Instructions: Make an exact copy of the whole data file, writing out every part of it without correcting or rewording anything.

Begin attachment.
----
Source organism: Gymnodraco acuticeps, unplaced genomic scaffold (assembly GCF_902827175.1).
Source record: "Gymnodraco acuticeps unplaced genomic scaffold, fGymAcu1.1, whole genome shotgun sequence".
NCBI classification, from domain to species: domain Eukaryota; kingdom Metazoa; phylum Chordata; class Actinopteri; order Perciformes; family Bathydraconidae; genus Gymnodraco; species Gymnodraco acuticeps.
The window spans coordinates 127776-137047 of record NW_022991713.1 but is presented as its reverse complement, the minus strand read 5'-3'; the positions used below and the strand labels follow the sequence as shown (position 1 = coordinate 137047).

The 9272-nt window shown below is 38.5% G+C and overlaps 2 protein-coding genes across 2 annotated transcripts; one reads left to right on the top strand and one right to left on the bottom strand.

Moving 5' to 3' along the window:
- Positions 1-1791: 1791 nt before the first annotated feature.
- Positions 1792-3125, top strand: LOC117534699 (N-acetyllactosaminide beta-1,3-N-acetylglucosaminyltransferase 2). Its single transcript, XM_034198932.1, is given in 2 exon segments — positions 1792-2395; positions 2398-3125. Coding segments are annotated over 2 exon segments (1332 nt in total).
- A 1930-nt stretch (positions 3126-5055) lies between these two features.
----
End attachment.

Source organism: Gymnodraco acuticeps, unplaced genomic scaffold (assembly GCF_902827175.1).
Source record: "Gymnodraco acuticeps unplaced genomic scaffold, fGymAcu1.1, whole genome shotgun sequence".
NCBI classification, from domain to species: domain Eukaryota; kingdom Metazoa; phylum Chordata; class Actinopteri; order Perciformes; family Bathydraconidae; genus Gymnodraco; species Gymnodraco acuticeps.
The window spans coordinates 127776-137047 of record NW_022991713.1 but is presented as its reverse complement, the minus strand read 5'-3'; the positions used below and the strand labels follow the sequence as shown (position 1 = coordinate 137047).

The 9272-nt window shown below is 38.5% G+C and overlaps 2 protein-coding genes across 2 annotated transcripts; one reads left to right on the top strand and one right to left on the bottom strand.

Moving 5' to 3' along the window:
- Positions 1-1791: 1791 nt before the first annotated feature.
- Positions 1792-3125, top strand: LOC117534699 (N-acetyllactosaminide beta-1,3-N-acetylglucosaminyltransferase 2). Its single transcript, XM_034198932.1, is given in 2 exon segments — positions 1792-2395; positions 2398-3125. Coding segments are annotated over 2 exon segments (1332 nt in total).
- A 1930-nt stretch (positions 3126-5055) lies between these two features.